The other part of the paper was that Mother Nature runs the climate and temperatures have been declining. It also noted that climate alarmist theories were also derived out of thin air.

One of the lines about the quality of such "research" was:

"Globally, the rate they have been going through them, there will soon be a shortage of lies. Why soon? They are already out of half-truths."

Recent revelations about the cooking of the climate record by the CRU is timely and marks the realization of the greatest scandal in the history of science.

The attached article from the Telegraph could be indicating the start of popular reform of corrupt government policies.

Climategate: five Aussie MPs lead the way by resigning in disgust over carbon tax

By JAMES DELINGPOLE November 26th, 2009

Australia is leading the revolt against Al Gore’s great big AGW conspiracy – just as the Aussie geologist and AGW sceptic Professor Ian Plimer predicted it would.

ABC news reports that five frontbenchers from Australia’s opposition Liberal party resigned their portfolios rather than follow their leader Malcolm Turnbull in voting with Kevin Rudd’s Government on a new Emissions Trading Scheme.

The Liberal Party is in turmoil with the resignations of five frontbenchers from their portfolios this afternoon in protest against the emissions trading scheme.

Tony Abbott, Sophie Mirabella, Tony Smith and Senators Nick Minchin and Eric Abetz have all quit their portfolios because they cannot vote for the legislation.

Senate whip Stephen Parry has also relinquished his position.

The ETS is Australia’s version of America’s proposed Cap and Trade and the EU’s various carbon reduction schemes: a way of taxing business on its CO2 output. As Professor Plimer pointed out when I interviewed him in the summer, this threatens to cause enormous economic damage in Australia’s industrial and mining heartlands, not least because both are massively dependent on Australia’s vast reserves of coal. It is correspondingly extremely unpopular with Aussie’s outside the pinko, libtard metropolitan fleshpots.

Though the ETS squeaked narrowly through Australia’s House of Representatives, its Senate is proving more robust – thanks not least to the widespread disgust by the many Senators who have read Professor Plimer’s book Heaven And Earth at the dishonesty and corruption of the AGW industry. If the Senate keeps rejecting the scheme, then the Australian government will be forced to dissolve.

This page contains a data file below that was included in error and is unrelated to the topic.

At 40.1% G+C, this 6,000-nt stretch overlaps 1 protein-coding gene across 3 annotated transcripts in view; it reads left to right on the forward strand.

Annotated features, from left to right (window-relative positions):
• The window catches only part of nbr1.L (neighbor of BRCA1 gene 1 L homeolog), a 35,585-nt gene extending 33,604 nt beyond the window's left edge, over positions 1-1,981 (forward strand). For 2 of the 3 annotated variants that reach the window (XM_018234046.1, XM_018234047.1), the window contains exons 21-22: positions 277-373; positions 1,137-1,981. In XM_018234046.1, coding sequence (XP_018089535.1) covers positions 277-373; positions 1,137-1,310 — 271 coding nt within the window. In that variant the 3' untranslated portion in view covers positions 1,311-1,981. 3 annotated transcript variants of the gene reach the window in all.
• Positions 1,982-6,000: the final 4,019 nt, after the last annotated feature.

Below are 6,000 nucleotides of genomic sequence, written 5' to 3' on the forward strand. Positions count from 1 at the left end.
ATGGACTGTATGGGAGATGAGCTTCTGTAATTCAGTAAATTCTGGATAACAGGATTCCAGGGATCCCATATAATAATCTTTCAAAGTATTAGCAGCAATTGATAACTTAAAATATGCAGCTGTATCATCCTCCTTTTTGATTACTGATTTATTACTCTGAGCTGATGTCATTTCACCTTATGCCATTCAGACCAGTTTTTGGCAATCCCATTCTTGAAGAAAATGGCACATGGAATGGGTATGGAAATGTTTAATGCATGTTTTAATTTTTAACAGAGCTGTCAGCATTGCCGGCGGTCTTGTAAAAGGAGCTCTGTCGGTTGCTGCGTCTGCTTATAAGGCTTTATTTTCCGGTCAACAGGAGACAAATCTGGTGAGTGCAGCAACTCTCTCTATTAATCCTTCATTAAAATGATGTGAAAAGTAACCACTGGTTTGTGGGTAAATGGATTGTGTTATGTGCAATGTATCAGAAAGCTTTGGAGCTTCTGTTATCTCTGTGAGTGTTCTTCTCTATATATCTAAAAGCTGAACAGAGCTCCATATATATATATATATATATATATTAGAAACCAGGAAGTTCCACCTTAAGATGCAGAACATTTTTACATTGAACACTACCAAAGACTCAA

For the rapidly increasing number of us who believe that AGW is little more than a scheme by bullying eco-fascists to deprive us of our liberty, by big government to spread its controlling tentacles into every aspect our lives, and scheming industrialists such as Al Gore to enrich themselves through carbon trading, this principled act by Australia’s Carbon Five is fantastic news.

Where they lead, the rest of the world’s politicians will eventually be forced to follow: their appalled electorates will make sure of it.


-Bob Hoye
Institutional Advisors

Hoye Archives

The opinions in this report are solely those of the author. The information herein was obtained from various sources; however we do not guarantee its accuracy or completeness. This research report is prepared for general circulation and is circulated for general information only. It does not have regard to the specific investment objectives, financial situation and the particular needs of any specific person who may receive this report. Investors should seek financial advice regarding the appropriateness of investing in any securities or investment strategies discussed or recommended in this report and should understand that statements regarding future prospects may not be realized.